The story behind the €200 million fund to destroy France’s surplus wine

france surplus wine

It might sound totally crazy for a wine-loving country, but France is co-supporting a €200 million fund with the EU to destroy more than 300 million litres of its wine stocks. Here’s why. 

The demand for wine has been slowly dropping off all around Europe in recent years. According to statistics from the European Commission (EC), consumption has fallen by 15% in France so far in 2023, but as much as 34% in other European Union (EU) member states.  

That, combined with prices so low that some producers say are tipping the balance from profit to loss, has led to a massive surplus of wine: an estimated 300 million litres or three million hectolitres. The regions of Bordeaux and Languedoc have been particularly affected, where as many as one in three winemakers are facing financial difficulties.  

On Friday 25th August, Minister for Agriculture Marc Fesneau announced that an initial fund of €160 million, which is being financed by the EU, would be topped up to the tune of €200 million by the French state.  

An industry that needs to adapt

The money will go towards helping wine producers pay for the distillation of their surpluses, transforming the wine into ethanol suitable for use by the pharmaceutical and cosmetic industries, such as for the production of hand sanitising gel, cleaning products or even perfumes.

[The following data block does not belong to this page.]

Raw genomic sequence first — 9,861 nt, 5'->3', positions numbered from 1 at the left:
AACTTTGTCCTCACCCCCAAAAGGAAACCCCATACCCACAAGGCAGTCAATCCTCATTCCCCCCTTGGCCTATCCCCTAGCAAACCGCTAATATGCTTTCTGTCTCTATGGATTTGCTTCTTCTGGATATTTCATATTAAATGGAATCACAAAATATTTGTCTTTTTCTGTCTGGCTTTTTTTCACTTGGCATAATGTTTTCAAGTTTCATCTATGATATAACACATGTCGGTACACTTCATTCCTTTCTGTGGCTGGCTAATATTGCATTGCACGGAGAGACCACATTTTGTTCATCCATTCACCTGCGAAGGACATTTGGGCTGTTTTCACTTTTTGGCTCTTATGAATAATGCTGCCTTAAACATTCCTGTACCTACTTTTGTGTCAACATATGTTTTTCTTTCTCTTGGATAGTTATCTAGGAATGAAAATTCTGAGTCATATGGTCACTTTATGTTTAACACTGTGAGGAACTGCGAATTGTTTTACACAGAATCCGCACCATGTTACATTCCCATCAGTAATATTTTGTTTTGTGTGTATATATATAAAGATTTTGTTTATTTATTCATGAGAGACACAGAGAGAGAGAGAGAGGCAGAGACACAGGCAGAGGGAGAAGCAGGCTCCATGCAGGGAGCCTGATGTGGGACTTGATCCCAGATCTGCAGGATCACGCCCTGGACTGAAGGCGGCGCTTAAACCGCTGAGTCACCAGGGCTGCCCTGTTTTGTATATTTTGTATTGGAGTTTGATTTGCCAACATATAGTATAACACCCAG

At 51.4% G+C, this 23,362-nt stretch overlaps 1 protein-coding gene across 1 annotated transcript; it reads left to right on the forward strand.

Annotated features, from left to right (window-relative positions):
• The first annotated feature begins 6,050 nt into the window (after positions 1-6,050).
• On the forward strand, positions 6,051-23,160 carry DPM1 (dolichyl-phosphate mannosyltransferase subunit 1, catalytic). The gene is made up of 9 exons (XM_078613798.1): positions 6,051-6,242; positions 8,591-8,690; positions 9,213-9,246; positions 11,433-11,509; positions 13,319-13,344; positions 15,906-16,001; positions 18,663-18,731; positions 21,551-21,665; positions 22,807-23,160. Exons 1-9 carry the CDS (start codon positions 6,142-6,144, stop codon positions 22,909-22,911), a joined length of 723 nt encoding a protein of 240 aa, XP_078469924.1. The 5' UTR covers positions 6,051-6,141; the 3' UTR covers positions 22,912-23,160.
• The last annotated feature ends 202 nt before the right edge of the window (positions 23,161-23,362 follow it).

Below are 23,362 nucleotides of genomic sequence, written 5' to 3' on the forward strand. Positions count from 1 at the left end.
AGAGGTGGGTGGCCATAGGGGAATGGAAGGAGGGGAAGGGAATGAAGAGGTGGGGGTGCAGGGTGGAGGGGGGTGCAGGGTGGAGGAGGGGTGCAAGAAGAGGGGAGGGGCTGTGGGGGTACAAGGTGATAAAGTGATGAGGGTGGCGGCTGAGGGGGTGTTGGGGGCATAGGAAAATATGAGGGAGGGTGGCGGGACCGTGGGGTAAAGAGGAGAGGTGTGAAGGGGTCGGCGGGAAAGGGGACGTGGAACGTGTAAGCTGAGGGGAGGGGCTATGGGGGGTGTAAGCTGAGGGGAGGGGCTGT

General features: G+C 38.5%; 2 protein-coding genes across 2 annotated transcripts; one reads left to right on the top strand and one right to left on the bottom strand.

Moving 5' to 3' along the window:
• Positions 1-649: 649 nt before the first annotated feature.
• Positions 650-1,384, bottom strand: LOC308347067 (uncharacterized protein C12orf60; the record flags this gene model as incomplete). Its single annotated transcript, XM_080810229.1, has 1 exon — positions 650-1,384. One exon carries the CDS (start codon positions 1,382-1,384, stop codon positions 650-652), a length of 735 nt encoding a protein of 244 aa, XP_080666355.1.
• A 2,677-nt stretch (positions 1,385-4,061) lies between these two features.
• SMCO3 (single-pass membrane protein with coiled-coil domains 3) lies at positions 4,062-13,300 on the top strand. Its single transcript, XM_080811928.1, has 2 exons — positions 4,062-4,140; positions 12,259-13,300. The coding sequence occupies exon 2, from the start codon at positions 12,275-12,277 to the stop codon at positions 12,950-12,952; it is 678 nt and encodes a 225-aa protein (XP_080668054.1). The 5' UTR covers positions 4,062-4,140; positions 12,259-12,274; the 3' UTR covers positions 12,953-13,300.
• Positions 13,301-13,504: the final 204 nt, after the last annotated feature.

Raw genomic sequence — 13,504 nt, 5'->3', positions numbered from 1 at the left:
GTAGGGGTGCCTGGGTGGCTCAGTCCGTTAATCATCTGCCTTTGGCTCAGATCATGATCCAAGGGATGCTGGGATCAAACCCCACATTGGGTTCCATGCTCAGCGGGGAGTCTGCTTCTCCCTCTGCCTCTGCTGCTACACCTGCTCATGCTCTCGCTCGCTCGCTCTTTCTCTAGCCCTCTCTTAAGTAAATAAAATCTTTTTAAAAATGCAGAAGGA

Fesneau went on to add that the fund “aimed at stopping prices collapsing and so that winemakers can find sources of revenue again”, but emphasised the need for adaptation in the wine industry, stressing that producers should consider “consumer changes”.  

This is not the first time that the EU and France have had to step in to support the wine industry in this way. Another ways of reducing the excess of wine before it is bottled and put on sale is encouraging producers to pull up vines and replace them with more “in-demand” plantations, such as olive groves.  

According to EU figures, the EU spends in the region of €1 billion on supporting its wine industry – the biggest in the world – each year.  


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Photo source: Sigmund, Unsplash